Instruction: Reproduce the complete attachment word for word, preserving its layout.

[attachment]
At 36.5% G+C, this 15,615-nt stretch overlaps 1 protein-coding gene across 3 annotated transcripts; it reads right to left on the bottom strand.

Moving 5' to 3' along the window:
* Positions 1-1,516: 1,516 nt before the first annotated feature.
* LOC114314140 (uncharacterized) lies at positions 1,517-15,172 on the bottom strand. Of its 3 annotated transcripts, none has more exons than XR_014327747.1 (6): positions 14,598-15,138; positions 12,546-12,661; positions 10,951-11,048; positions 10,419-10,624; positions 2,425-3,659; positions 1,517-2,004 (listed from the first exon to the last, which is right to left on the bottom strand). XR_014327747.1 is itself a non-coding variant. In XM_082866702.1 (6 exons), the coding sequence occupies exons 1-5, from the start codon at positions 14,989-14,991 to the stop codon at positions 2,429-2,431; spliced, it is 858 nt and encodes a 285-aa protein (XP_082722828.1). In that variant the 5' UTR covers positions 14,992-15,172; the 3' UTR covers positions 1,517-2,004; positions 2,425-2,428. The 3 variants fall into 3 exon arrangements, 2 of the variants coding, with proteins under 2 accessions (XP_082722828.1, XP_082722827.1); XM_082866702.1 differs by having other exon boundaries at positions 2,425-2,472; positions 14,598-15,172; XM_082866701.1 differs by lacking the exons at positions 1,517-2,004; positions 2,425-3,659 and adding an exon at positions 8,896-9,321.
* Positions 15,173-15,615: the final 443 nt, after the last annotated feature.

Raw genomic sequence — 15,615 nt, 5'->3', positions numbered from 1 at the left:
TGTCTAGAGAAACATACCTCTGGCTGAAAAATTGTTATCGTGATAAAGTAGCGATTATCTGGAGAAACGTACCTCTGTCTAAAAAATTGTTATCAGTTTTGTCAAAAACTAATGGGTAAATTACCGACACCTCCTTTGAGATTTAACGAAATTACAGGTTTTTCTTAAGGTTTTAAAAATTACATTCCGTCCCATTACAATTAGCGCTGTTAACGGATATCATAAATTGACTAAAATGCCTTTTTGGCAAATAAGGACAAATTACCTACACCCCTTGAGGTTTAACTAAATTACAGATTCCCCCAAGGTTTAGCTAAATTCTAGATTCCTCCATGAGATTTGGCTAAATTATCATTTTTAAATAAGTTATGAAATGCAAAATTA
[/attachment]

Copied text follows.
At 36.5% G+C, this 15,615-nt stretch overlaps 1 protein-coding gene across 3 annotated transcripts; it reads right to left on the bottom strand.

Moving 5' to 3' along the window:
* Positions 1-1,516: 1,516 nt before the first annotated feature.
* LOC114314140 (uncharacterized) lies at positions 1,517-15,172 on the bottom strand. Of its 3 annotated transcripts, none has more exons than XR_014327747.1 (6): positions 14,598-15,138; positions 12,546-12,661; positions 10,951-11,048; positions 10,419-10,624; positions 2,425-3,659; positions 1,517-2,004 (listed from the first exon to the last, which is right to left on the bottom strand). XR_014327747.1 is itself a non-coding variant. In XM_082866702.1 (6 exons), the coding sequence occupies exons 1-5, from the start codon at positions 14,989-14,991 to the stop codon at positions 2,429-2,431; spliced, it is 858 nt and encodes a 285-aa protein (XP_082722828.1). In that variant the 5' UTR covers positions 14,992-15,172; the 3' UTR covers positions 1,517-2,004; positions 2,425-2,428. The 3 variants fall into 3 exon arrangements, 2 of the variants coding, with proteins under 2 accessions (XP_082722828.1, XP_082722827.1); XM_082866702.1 differs by having other exon boundaries at positions 2,425-2,472; positions 14,598-15,172; XM_082866701.1 differs by lacking the exons at positions 1,517-2,004; positions 2,425-3,659 and adding an exon at positions 8,896-9,321.
* Positions 15,173-15,615: the final 443 nt, after the last annotated feature.

Raw genomic sequence — 15,615 nt, 5'->3', positions numbered from 1 at the left:
TGTCTAGAGAAACATACCTCTGGCTGAAAAATTGTTATCGTGATAAAGTAGCGATTATCTGGAGAAACGTACCTCTGTCTAAAAAATTGTTATCAGTTTTGTCAAAAACTAATGGGTAAATTACCGACACCTCCTTTGAGATTTAACGAAATTACAGGTTTTTCTTAAGGTTTTAAAAATTACATTCCGTCCCATTACAATTAGCGCTGTTAACGGATATCATAAATTGACTAAAATGCCTTTTTGGCAAATAAGGACAAATTACCTACACCCCTTGAGGTTTAACTAAATTACAGATTCCCCCAAGGTTTAGCTAAATTCTAGATTCCTCCATGAGATTTGGCTAAATTATCATTTTTAAATAAGTTATGAAATGCAAAATTA